How to Order Like a Pro: Martini Edition

July 18, 2014

The martini is a true classic, enjoyed by cocktail lovers across the world. This drink may seem simple, consisting of only two ingredients (gin and dry vermouth), but in actuality it’s not always that easy to order… At least if you don’t know the appropriate lingo. This post will walk you through how to order a martini like a pro.

The basic martini has a deceivingly simple recipe, usually consisting of 4 parts gin to 1 part dry vermouth (I say usually, because the ratio can easily be changed to suit your liking, but more on this a little further down).

Photos by ADV Photography


The Basic Martini

2 oz gin
½ oz dry vermouth

Pour in a cocktail shaker over ice and do one of the following things: Stir for approximately 30 seconds and strain into a martini glass OR Shake vigorously for approximately 30 seconds and strain into a martini glass (more on shaking vs. stirring below).


This might seem like a very easy drink to order at a bar or to make yourself but there are so many variations, all of which taste quite distinct. You may have your heart set on the above cocktail just to find out the bartender decided to give you a glass full of olive brine instead (The Dirty Martini: You either love it, or you hate it – more on this below). There are a couple of standard terms and concepts everyone needs to be aware of when ordering this delicious libation.

Vodka Vs. Gin

The traditional martini cocktail is made with gin, however, many people prefer the taste of vodka. If you’re at a bar and you order a martini, it will always be made for you using gin. If you’d like vodka instead, don’t expect to be asked. Make sure to order a vodka martini instead.

Some Like it Sweet

The martini is made with dry vermouth (a dry fortified white wine). You could also ask for sweet vermouth in your cocktail (a sweeter red version). This is done by ordering a sweet martini. You could also order a perfect martini which uses 50% sweet and 50% dry vermouth.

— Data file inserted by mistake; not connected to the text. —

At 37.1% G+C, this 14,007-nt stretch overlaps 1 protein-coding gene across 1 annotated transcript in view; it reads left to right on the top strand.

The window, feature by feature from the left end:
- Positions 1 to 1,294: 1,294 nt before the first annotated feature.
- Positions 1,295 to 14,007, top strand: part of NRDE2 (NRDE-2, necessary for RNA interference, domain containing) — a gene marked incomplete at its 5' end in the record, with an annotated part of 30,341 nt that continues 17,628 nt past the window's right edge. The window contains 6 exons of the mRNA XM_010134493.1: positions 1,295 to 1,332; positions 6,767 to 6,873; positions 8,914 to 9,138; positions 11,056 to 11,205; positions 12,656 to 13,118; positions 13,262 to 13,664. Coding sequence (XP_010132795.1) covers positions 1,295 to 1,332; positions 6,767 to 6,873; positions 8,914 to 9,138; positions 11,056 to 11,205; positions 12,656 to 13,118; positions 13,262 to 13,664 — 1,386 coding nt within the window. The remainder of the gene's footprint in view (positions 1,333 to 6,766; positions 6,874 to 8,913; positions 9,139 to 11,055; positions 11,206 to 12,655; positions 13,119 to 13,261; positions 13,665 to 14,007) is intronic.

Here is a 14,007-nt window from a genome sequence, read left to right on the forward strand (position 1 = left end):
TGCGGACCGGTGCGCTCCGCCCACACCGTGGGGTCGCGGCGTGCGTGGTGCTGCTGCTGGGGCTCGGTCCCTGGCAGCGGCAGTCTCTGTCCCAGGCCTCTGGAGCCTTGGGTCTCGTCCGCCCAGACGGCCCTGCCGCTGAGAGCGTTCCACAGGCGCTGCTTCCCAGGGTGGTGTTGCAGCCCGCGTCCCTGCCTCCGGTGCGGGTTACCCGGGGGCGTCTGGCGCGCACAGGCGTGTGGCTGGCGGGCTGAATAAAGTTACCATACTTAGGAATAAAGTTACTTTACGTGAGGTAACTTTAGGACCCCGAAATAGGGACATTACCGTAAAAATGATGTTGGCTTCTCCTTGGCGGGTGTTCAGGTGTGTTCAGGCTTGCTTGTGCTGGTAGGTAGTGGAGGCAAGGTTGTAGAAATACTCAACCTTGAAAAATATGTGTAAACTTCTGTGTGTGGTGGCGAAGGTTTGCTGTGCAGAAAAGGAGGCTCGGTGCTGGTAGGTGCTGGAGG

Wet or Dry

This refers to the ratio of gin (or vodka) to vermouth. If you order a wet martini, the amount of vermouth will be increased.  If you order a dry martini, expect it to be heavier on the base spirit. A dry martini may only have a splash of vermouth while a very dry martini may have no vermouth at all (yum! I love martini glasses filled with nothing but vodka!!).

You Dirty Bastard!

Now we get to the olive brine… yummy!!!

A dirty martini consists of the standard martini recipe with an added kick: the brine that the bar olives were soaking in. Although the idea of drinking olive infused salt water may not appeal to everyone, the people who love this version REALLY love it. To them, a martini without this added feature is pointless if not completely stupid and irrational. A dirty martini will have a couple of splashes of brine in it, while an extra dirty martini will have quite a bit more.

What Goes on Top?

All fine cocktails need to be garnished with something on top and the martini is no different. Here you generally have 4 options:

1) Some Olives – This is common for a dirty martini, but sometimes you’ll also find them in a regular one.

2) A Twist of Lemon – If you want your martini garnished with a lemon twist ask for a “martini with a twist”

3) A Cocktail Onion – This garnish will completely change the name of your cocktail from a martini to a gibson (God knows why, let’s not question it).

4) Clean – This means without a garnish

If You Go Out Naked it Won’t Stir Me or Shake Me Up

Once you’ve chosen the ingredients for your martini you’ll need to prepare the cocktail by mixing it together. Easy right? Well, there are actually 3 different ways that this is done. You could choose to have the drink stirred or shaken. Some people feel that stirring the drink will keep it from bruising the spirits and becoming diluted with water while others think that shaking the drink is the only way to properly unlock the flavours. If either option isn’t to your liking you could order it naked. This means that the ingredients will be taken directly from the fridge and poured into a chilled cocktail glass (no stirring or shaking required).